Impact of stocking rate on species diversity and composition of a subtropical grassland in Argentina

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Abstract

Questions:

What is the effect of a range of controlled stocking rates on plant species richness and diversity?

Location:

Subtropical grasslands of Corrientes, Argentina, South America.

Methods:

We studied the effect of three controlled stocking rates (0.6, 0.8 and 1.0 cow equivalents·ha−1) on species diversity and composition during 8 yr. We calculated species diversity using the antilog of the Shannon-Wiener index, and considered its two components, richness and evenness. We also assessed the proportion of prostrate and erect species. Species abundance was based on biomass estimations.

Results:

Species diversity under high stocking rates gradually decreased throughout the experiment and became nearly 50% lower than under low stocking rate. This decline was largely accounted for by changes of evenness because species richness was not affected by stocking rates. Species composition clearly diverged among the three treatments over time. Low stocking rate maintained a fairly constant relative cover of erect and prostrate grasses throughout the experiment, whereas intermediate and high stocking rate treatments were gradually and consistently enriched in prostrate grasses and forbs. These effects occurred simultaneously with drastic inter-annual changes likely driven by annual precipitation.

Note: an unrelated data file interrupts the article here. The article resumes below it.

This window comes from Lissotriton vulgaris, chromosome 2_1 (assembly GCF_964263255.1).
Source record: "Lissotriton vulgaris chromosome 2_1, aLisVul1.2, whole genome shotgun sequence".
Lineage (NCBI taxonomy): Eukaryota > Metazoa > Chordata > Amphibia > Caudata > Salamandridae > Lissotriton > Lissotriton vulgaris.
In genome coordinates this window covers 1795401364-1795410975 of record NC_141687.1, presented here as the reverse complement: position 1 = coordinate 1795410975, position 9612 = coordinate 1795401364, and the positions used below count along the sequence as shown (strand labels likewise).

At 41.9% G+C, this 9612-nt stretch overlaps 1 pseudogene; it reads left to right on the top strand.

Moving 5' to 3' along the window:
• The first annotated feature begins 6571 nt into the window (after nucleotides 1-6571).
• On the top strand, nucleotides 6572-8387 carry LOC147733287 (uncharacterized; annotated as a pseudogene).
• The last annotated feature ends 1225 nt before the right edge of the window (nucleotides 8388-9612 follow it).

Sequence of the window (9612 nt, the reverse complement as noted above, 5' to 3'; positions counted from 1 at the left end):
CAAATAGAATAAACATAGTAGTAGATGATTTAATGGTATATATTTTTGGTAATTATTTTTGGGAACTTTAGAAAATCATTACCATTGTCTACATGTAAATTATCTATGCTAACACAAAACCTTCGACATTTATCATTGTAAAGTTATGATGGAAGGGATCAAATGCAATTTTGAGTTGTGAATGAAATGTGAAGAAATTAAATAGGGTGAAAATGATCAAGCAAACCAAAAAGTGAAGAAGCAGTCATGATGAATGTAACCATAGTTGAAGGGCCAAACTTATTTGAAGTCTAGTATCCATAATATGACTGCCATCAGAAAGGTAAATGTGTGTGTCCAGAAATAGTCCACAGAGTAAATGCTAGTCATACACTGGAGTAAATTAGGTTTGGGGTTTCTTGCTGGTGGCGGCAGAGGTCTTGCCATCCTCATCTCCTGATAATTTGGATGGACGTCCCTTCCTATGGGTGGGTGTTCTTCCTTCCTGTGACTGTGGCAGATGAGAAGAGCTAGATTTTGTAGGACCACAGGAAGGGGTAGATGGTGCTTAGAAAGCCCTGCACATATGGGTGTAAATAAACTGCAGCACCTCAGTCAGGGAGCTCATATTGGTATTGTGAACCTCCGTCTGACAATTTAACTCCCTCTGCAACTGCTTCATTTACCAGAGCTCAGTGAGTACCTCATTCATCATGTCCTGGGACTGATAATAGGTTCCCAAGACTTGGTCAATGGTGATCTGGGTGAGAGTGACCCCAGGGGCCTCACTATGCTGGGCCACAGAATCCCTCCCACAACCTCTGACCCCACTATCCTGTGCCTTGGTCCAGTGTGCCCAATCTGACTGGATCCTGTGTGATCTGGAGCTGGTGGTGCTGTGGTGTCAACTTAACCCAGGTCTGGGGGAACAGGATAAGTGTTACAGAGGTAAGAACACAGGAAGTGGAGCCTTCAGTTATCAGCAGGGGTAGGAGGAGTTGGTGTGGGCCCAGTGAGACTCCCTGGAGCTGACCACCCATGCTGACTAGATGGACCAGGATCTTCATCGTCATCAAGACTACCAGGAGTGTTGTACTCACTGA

Conclusions:

The range of stocking rates had no effect on species richness, but reduced diversity through the effect on evenness. High stocking rate progressively increased the proportion of prostrate species in the biomass.

In an 8-yr experiment in a Subtropical grassland of Argentina, we showed that stocking rate had no effect on species richness, reduced diversity through an effect on evenness, and increased the proportion of prostrate species. Species composition markedly changed as a result of time and stocking rate. Grazing management should monitor plant species composition and diversity.

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